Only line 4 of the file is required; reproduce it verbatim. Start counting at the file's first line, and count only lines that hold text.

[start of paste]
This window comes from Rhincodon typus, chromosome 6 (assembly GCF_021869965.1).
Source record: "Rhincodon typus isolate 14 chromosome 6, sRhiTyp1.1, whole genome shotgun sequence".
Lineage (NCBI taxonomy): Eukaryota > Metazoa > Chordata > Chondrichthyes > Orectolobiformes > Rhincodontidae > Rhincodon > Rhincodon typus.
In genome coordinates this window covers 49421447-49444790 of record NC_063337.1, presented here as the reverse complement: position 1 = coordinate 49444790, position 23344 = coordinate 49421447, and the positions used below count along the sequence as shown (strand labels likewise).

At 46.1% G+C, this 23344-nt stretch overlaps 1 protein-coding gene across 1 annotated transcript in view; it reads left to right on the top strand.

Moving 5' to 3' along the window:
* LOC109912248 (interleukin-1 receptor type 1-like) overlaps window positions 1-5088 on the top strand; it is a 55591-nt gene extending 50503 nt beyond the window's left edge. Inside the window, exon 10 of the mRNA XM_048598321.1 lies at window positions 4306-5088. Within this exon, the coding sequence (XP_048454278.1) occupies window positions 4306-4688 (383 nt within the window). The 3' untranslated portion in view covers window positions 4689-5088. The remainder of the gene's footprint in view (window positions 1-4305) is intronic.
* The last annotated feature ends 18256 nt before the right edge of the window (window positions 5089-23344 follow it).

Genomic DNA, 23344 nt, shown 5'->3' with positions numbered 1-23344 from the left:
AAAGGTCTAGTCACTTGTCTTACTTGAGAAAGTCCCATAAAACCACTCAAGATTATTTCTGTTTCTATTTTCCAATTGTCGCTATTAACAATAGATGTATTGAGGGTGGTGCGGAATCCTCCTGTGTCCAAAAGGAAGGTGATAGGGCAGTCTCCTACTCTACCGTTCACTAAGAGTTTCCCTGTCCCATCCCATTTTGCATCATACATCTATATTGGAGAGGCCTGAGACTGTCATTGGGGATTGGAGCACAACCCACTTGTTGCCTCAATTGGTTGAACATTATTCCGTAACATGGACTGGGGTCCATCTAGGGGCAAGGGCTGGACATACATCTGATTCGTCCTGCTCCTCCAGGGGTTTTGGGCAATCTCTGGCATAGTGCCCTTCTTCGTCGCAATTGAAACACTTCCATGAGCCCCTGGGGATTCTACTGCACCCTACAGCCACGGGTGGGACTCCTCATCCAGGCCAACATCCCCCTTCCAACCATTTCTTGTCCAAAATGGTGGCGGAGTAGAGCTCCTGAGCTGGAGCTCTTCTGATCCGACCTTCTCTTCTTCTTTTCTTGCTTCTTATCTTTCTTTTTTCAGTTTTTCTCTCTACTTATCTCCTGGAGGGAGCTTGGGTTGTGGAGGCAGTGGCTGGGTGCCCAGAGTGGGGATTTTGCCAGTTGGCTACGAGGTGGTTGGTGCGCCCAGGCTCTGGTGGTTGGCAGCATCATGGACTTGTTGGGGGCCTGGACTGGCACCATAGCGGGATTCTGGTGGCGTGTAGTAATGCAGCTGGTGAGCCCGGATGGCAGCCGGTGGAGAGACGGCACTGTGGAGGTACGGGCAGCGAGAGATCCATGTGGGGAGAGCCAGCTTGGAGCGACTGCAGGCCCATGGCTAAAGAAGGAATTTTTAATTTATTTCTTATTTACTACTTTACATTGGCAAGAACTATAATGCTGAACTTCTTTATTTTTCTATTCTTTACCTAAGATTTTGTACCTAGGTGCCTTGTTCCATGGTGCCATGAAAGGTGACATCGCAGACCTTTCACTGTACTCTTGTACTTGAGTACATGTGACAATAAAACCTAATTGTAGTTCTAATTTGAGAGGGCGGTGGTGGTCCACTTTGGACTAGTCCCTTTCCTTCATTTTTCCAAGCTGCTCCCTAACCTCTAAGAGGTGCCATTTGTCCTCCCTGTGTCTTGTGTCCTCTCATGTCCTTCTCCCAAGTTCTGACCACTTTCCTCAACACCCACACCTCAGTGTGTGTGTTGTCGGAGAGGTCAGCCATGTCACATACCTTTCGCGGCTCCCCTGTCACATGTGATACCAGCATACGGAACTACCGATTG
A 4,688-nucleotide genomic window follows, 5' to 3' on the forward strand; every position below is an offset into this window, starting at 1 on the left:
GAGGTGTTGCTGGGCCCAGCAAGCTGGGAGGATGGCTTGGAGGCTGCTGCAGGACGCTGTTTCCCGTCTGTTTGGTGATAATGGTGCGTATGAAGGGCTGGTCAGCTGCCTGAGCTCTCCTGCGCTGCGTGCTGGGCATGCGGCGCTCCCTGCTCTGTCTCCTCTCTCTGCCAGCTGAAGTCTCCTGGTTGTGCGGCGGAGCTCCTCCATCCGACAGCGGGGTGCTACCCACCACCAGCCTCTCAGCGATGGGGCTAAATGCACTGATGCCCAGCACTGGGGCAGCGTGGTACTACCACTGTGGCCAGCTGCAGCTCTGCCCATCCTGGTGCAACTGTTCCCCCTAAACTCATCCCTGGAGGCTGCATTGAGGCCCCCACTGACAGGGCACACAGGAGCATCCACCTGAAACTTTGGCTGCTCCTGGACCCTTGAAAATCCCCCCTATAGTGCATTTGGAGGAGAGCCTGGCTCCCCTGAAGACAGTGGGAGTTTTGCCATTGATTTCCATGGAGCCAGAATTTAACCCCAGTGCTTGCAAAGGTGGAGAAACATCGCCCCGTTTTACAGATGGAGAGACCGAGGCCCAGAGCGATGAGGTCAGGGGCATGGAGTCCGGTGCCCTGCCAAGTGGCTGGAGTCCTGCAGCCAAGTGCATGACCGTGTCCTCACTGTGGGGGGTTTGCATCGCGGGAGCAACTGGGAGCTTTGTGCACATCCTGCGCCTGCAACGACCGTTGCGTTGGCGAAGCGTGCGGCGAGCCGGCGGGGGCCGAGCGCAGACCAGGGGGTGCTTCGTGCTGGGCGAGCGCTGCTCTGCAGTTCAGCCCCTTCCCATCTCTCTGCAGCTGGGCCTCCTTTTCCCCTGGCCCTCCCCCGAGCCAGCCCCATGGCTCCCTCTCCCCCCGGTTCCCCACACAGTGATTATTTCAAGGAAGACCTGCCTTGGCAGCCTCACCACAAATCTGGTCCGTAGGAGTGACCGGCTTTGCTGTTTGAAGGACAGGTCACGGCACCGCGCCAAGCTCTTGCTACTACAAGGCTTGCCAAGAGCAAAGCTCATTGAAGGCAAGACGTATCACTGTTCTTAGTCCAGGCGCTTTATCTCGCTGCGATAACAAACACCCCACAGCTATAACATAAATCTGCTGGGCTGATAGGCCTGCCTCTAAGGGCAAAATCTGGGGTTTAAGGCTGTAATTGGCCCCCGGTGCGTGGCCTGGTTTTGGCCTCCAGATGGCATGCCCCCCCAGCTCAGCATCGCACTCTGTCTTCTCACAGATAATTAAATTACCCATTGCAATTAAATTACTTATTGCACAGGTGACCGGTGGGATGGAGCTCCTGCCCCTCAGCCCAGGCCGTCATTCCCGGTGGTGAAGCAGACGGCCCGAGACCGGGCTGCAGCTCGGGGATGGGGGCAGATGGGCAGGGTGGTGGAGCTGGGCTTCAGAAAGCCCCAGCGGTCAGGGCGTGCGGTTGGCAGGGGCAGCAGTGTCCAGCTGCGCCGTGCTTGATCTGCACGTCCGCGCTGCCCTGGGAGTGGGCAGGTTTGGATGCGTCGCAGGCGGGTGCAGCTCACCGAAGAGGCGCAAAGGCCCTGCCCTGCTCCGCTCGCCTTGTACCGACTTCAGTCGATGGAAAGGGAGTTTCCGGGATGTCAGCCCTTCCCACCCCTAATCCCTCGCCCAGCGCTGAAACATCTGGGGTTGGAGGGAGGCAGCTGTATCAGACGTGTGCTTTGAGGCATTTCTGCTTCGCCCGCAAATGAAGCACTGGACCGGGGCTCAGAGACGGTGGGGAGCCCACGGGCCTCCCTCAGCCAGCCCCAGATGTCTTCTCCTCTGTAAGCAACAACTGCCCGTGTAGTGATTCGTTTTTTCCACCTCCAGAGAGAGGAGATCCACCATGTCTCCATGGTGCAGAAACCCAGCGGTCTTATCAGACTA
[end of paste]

In genome coordinates this window covers 49421447-49444790 of record NC_063337.1, presented here as the reverse complement: position 1 = coordinate 49444790, position 23344 = coordinate 49421447, and the positions used below count along the sequence as shown (strand labels likewise).